A couple of people who made the seventies that much more liveable passed on this past week. One of course is Peter Falk. 83 at the time of his passing, he'd reportedly been suffering from Alzheimer's. Still, he made his last film in 2009, titled American Cowslip. It's not well known, but sounds eccentric enough to be worth trying.
Falk made impressions as himself in Wings of Desire, as the storytelling grandfather in The Princess Bride, in several raw films directed by his friend John Cassavetes. And of course, the good lieutenant. This here is a nice message delivered by Lt Columbo, after his introduction by Ruth Gordon.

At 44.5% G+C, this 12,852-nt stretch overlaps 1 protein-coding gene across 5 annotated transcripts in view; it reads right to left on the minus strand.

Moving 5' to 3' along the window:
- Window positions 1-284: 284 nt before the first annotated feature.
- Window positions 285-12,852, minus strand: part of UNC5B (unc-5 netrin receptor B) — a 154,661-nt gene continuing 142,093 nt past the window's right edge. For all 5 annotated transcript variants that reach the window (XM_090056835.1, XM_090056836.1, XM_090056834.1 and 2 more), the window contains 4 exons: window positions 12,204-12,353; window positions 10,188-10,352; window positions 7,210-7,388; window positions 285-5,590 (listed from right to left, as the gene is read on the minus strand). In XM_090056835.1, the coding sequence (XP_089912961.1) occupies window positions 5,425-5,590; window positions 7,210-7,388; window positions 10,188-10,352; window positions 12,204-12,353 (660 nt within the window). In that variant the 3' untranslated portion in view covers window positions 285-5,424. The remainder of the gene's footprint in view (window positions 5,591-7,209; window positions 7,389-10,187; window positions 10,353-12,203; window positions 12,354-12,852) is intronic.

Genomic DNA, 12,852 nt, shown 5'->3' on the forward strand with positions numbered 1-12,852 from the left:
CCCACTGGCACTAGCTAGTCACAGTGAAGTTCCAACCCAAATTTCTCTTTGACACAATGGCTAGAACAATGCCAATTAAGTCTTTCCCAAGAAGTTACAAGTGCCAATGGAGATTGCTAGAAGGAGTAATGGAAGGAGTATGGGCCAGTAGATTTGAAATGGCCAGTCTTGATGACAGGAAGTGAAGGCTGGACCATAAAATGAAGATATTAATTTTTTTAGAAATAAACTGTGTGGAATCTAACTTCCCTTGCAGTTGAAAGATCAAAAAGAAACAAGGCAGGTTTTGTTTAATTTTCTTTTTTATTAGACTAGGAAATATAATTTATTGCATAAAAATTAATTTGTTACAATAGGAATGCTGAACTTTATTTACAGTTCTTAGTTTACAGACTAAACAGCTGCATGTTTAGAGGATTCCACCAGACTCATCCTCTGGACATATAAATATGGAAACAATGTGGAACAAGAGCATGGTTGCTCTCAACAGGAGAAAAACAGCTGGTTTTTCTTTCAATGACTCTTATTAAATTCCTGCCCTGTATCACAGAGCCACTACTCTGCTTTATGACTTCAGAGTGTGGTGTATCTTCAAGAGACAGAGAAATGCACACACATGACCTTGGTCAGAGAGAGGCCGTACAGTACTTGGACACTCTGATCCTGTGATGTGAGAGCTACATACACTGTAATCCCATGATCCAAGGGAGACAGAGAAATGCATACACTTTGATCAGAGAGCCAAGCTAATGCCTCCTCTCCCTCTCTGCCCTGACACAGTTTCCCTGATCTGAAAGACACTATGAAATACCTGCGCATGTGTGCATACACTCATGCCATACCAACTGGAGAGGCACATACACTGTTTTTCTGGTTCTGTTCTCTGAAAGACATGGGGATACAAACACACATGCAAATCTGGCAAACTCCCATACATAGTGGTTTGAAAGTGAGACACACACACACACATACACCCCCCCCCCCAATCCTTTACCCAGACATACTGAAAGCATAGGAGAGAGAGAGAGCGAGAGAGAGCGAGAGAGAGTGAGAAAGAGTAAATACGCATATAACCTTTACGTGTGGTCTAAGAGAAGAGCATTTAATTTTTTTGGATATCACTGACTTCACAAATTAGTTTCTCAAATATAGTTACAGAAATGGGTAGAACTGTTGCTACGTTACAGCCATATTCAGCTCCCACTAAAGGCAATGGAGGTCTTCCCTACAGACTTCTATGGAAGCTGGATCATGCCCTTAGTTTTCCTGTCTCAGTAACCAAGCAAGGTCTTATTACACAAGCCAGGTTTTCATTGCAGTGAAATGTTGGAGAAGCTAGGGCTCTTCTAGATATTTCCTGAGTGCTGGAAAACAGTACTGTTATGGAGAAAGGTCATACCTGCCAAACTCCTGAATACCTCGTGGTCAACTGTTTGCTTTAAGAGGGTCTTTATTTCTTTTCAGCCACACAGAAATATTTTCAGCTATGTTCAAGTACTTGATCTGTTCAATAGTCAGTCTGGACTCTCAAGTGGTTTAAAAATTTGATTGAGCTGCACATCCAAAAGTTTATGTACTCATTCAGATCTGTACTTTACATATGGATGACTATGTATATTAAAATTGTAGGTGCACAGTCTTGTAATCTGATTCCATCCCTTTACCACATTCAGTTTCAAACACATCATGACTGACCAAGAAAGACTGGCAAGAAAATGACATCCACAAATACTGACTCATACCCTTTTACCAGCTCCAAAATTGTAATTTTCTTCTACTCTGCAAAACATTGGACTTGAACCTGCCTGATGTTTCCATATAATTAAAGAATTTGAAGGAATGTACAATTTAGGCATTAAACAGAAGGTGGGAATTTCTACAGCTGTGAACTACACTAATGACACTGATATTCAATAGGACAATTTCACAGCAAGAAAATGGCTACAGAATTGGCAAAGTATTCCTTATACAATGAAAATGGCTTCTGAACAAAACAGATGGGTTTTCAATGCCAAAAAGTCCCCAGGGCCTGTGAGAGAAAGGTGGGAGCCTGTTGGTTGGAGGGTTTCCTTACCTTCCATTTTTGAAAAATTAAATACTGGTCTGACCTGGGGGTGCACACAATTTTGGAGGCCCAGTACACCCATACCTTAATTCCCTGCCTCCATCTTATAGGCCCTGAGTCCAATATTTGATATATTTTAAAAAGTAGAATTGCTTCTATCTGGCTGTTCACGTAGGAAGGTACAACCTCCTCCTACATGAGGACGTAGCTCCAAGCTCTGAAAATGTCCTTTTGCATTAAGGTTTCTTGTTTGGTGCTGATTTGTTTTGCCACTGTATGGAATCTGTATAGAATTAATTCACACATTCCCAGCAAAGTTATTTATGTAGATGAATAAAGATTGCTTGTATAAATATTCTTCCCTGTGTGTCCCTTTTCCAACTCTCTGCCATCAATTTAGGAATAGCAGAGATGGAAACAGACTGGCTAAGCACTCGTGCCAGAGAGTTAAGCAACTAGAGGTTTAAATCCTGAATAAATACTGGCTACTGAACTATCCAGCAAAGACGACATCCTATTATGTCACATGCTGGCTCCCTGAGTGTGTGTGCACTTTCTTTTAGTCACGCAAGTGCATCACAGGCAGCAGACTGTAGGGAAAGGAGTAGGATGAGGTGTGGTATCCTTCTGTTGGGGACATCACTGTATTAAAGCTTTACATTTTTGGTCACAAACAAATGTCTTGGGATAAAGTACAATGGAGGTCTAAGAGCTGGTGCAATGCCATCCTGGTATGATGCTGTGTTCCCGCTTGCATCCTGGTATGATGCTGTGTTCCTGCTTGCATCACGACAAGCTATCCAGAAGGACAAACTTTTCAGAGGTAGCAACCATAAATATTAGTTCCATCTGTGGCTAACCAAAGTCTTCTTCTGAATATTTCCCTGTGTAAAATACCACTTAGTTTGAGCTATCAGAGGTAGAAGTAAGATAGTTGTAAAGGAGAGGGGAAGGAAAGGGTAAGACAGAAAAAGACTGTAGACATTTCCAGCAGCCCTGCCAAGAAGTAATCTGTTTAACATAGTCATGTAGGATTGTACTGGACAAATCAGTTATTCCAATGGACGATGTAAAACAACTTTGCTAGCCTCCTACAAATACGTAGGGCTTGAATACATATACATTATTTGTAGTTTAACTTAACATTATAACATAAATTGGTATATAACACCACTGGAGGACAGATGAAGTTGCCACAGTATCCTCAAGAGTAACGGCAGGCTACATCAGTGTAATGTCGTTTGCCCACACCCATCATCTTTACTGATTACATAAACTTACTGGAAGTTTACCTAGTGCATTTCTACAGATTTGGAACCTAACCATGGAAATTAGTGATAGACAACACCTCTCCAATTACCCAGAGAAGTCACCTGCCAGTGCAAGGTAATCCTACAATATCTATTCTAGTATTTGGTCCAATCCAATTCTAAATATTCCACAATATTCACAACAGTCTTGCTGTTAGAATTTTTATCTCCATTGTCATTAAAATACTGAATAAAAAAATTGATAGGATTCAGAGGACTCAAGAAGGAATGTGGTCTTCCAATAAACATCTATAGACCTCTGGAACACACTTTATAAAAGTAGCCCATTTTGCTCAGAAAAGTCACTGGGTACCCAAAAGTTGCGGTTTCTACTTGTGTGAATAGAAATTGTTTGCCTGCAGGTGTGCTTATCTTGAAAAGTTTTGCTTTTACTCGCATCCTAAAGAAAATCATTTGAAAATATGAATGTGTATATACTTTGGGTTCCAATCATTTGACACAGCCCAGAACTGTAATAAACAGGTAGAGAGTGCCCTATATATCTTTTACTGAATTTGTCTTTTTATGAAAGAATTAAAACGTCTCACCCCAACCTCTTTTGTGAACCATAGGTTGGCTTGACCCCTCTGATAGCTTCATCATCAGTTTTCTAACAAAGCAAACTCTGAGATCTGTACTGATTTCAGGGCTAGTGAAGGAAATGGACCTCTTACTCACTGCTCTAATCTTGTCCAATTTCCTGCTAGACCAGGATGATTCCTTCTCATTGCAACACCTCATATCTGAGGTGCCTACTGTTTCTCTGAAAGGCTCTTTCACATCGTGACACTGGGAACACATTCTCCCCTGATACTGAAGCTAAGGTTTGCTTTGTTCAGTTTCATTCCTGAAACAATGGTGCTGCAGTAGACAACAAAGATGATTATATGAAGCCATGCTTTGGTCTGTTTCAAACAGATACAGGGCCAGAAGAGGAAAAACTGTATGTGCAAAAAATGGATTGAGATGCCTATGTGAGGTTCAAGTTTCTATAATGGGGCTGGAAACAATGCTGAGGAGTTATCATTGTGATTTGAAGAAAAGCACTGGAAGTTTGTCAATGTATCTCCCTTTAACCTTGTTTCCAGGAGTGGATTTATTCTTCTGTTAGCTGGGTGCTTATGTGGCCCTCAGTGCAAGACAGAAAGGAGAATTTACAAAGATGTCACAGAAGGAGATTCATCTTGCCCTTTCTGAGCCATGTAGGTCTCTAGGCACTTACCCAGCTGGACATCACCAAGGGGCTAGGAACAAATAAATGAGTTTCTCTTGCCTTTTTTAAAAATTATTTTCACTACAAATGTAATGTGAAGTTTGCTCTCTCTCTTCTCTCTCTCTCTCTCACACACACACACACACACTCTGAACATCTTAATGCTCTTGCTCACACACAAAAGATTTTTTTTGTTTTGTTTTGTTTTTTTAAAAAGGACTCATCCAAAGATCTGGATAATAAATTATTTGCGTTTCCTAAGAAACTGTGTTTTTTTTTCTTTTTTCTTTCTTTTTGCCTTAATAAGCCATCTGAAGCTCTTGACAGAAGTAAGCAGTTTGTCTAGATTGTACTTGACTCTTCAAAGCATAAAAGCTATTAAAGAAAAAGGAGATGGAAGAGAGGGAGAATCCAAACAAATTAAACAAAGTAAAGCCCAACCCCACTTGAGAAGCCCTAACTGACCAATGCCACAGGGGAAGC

Also taking leave was Gene Colan, one of the best artists to ever work in mainstream comics. In some ways he was a late bloomer. While he started working for Timely (which later became Marvel) right after his service in World War II, it was in the sixties that his style started to gel, and the horror-infused wave a decade later when he really took off. The keywords for his art were "mystery" and "sensuality". His figures breathed heightened, soap opera emotion, and violence was beside the point.
Along with Daredevil, Batman, Doctor Strange, Dracula, and a brief and underrated stint on the Spectre, Colan was the artist for most of the late Steve Gerber's classic Howard the Duck comics. And in these panels, Howard's new friend Winda Wester drops some more wisdom.